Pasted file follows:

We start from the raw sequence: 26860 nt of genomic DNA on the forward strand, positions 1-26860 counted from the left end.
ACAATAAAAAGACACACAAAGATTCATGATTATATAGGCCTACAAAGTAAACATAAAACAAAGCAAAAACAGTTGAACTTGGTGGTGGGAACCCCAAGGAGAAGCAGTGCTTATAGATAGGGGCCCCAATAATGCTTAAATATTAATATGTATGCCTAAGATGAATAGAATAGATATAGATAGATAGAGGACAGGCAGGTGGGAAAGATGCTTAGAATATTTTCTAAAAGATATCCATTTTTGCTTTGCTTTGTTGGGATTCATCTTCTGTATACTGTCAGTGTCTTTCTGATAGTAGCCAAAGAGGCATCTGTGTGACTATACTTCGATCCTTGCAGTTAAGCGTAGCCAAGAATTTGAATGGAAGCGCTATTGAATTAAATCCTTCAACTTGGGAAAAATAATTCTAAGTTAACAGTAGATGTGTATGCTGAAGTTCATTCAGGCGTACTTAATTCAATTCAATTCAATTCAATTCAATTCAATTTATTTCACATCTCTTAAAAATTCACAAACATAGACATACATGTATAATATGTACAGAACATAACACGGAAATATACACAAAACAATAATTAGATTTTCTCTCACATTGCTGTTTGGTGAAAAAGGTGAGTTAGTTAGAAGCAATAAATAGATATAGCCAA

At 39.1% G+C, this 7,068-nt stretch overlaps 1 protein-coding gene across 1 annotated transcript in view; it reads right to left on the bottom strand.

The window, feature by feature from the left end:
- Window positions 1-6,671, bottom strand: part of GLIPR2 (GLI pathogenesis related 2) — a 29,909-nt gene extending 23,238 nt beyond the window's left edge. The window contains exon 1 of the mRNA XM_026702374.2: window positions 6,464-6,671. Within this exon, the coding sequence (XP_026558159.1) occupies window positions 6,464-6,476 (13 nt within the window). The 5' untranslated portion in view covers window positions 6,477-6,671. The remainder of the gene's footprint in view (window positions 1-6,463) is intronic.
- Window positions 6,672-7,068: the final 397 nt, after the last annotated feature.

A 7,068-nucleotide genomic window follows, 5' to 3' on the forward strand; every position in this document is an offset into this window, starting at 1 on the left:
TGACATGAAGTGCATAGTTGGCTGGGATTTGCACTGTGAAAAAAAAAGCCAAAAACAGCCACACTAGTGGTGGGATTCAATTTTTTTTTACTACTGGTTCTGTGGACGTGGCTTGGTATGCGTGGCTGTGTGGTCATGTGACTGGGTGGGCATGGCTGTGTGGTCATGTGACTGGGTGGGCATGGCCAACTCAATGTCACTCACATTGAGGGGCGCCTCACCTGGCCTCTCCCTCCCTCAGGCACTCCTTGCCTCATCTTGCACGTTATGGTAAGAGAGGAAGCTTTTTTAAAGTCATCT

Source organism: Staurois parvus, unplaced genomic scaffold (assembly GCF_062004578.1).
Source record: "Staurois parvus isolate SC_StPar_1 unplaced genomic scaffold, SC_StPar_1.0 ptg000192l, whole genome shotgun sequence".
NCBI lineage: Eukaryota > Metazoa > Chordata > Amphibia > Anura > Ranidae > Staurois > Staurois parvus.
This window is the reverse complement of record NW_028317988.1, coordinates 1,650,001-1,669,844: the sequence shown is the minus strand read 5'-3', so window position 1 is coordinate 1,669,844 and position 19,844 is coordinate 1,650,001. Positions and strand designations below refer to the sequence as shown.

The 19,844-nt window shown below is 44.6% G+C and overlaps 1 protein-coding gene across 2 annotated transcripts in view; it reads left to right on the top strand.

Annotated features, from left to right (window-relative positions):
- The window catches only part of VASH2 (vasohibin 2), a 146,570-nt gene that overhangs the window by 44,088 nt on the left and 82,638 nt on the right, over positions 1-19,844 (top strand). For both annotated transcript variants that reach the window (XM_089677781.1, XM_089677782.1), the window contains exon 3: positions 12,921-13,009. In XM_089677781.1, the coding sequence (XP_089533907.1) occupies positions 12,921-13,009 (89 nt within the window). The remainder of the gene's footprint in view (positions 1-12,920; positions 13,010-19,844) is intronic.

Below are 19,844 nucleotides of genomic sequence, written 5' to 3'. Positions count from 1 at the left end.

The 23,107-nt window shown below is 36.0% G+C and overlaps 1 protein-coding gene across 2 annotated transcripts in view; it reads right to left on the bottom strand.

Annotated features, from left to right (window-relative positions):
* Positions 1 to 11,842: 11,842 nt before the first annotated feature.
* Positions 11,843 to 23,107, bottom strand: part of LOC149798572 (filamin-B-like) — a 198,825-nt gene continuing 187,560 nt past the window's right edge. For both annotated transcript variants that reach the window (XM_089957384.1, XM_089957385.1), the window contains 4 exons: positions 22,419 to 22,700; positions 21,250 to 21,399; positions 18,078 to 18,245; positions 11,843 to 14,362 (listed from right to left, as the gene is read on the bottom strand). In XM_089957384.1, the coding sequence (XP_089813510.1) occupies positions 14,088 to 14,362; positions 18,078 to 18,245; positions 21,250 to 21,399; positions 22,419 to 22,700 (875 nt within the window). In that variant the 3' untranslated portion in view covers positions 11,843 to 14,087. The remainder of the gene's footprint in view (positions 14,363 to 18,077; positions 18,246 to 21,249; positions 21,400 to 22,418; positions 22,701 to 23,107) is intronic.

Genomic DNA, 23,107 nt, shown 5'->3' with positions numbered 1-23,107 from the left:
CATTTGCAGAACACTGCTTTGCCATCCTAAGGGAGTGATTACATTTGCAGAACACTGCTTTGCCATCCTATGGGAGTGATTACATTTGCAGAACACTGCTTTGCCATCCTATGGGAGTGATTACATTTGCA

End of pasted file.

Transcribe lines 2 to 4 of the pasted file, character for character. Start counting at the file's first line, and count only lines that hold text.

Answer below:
ACAATAAAAAGACACACAAAGATTCATGATTATATAGGCCTACAAAGTAAACATAAAACAAAGCAAAAACAGTTGAACTTGGTGGTGGGAACCCCAAGGAGAAGCAGTGCTTATAGATAGGGGCCCCAATAATGCTTAAATATTAATATGTATGCCTAAGATGAATAGAATAGATATAGATAGATAGAGGACAGGCAGGTGGGAAAGATGCTTAGAATATTTTCTAAAAGATATCCATTTTTGCTTTGCTTTGTTGGGATTCATCTTCTGTATACTGTCAGTGTCTTTCTGATAGTAGCCAAAGAGGCATCTGTGTGACTATACTTCGATCCTTGCAGTTAAGCGTAGCCAAGAATTTGAATGGAAGCGCTATTGAATTAAATCCTTCAACTTGGGAAAAATAATTCTAAGTTAACAGTAGATGTGTATGCTGAAGTTCATTCAGGCGTACTTAATTCAATTCAATTCAATTCAATTCAATTCAATTTATTTCACATCTCTTAAAAATTCACAAACATAGACATACATGTATAATATGTACAGAACATAACACGGAAATATACACAAAACAATAATTAGATTTTCTCTCACATTGCTGTTTGGTGAAAAAGGTGAGTTAGTTAGAAGCAATAAATAGATATAGCCAA

At 39.1% G+C, this 7,068-nt stretch overlaps 1 protein-coding gene across 1 annotated transcript in view; it reads right to left on the bottom strand.

The window, feature by feature from the left end: